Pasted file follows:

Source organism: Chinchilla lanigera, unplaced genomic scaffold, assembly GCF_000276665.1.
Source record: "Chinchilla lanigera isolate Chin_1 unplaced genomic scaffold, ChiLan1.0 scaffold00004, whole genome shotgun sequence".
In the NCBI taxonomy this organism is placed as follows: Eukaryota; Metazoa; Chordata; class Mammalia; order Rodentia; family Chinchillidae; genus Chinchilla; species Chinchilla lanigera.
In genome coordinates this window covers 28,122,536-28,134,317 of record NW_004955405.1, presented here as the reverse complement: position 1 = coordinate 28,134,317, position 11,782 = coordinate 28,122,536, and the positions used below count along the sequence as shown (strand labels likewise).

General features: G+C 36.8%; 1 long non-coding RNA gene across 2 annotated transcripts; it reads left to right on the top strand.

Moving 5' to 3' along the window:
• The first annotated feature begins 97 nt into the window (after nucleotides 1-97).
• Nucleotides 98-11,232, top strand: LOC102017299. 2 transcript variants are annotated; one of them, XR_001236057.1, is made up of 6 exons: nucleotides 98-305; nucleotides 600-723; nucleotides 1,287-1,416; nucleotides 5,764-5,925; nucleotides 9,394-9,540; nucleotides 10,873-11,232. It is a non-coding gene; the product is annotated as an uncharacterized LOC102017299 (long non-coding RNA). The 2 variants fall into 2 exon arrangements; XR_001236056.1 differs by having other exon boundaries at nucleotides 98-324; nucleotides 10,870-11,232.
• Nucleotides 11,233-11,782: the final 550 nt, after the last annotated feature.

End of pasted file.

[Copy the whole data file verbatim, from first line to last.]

Source organism: Chinchilla lanigera, unplaced genomic scaffold, assembly GCF_000276665.1.
Source record: "Chinchilla lanigera isolate Chin_1 unplaced genomic scaffold, ChiLan1.0 scaffold00004, whole genome shotgun sequence".
In the NCBI taxonomy this organism is placed as follows: Eukaryota; Metazoa; Chordata; class Mammalia; order Rodentia; family Chinchillidae; genus Chinchilla; species Chinchilla lanigera.
In genome coordinates this window covers 28,122,536-28,134,317 of record NW_004955405.1, presented here as the reverse complement: position 1 = coordinate 28,134,317, position 11,782 = coordinate 28,122,536, and the positions used below count along the sequence as shown (strand labels likewise).

General features: G+C 36.8%; 1 long non-coding RNA gene across 2 annotated transcripts; it reads left to right on the top strand.

Moving 5' to 3' along the window:
• The first annotated feature begins 97 nt into the window (after nucleotides 1-97).
• Nucleotides 98-11,232, top strand: LOC102017299. 2 transcript variants are annotated; one of them, XR_001236057.1, is made up of 6 exons: nucleotides 98-305; nucleotides 600-723; nucleotides 1,287-1,416; nucleotides 5,764-5,925; nucleotides 9,394-9,540; nucleotides 10,873-11,232. It is a non-coding gene; the product is annotated as an uncharacterized LOC102017299 (long non-coding RNA). The 2 variants fall into 2 exon arrangements; XR_001236056.1 differs by having other exon boundaries at nucleotides 98-324; nucleotides 10,870-11,232.
• Nucleotides 11,233-11,782: the final 550 nt, after the last annotated feature.